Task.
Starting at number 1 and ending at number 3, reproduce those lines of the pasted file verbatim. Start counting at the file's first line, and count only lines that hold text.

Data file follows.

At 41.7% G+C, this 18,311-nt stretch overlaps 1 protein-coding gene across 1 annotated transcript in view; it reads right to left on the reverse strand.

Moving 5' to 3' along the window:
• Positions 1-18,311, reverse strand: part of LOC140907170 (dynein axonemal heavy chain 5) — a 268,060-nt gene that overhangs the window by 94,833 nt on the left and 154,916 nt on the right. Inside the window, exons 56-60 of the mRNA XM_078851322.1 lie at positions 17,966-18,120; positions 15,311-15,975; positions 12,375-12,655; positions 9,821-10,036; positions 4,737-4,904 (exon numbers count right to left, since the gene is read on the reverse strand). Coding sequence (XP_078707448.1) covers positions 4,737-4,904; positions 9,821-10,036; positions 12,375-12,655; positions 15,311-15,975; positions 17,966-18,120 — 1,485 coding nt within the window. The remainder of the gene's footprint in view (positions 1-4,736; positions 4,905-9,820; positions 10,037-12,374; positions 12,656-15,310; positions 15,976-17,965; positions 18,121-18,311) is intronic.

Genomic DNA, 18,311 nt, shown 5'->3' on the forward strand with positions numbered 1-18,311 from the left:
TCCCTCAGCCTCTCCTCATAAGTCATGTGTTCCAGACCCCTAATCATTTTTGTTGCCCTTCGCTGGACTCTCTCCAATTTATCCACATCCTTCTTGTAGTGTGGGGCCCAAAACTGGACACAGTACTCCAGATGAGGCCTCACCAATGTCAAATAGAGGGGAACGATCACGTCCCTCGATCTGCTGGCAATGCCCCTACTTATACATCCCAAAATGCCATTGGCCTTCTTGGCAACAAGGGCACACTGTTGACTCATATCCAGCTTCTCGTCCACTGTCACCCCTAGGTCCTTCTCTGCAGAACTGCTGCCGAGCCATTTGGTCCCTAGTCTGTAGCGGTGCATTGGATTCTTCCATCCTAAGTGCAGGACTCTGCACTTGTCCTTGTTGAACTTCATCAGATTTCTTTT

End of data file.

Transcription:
At 41.7% G+C, this 18,311-nt stretch overlaps 1 protein-coding gene across 1 annotated transcript in view; it reads right to left on the reverse strand.

Moving 5' to 3' along the window:
• Positions 1-18,311, reverse strand: part of LOC140907170 (dynein axonemal heavy chain 5) — a 268,060-nt gene that overhangs the window by 94,833 nt on the left and 154,916 nt on the right. Inside the window, exons 56-60 of the mRNA XM_078851322.1 lie at positions 17,966-18,120; positions 15,311-15,975; positions 12,375-12,655; positions 9,821-10,036; positions 4,737-4,904 (exon numbers count right to left, since the gene is read on the reverse strand). Coding sequence (XP_078707448.1) covers positions 4,737-4,904; positions 9,821-10,036; positions 12,375-12,655; positions 15,311-15,975; positions 17,966-18,120 — 1,485 coding nt within the window. The remainder of the gene's footprint in view (positions 1-4,736; positions 4,905-9,820; positions 10,037-12,374; positions 12,656-15,310; positions 15,976-17,965; positions 18,121-18,311) is intronic.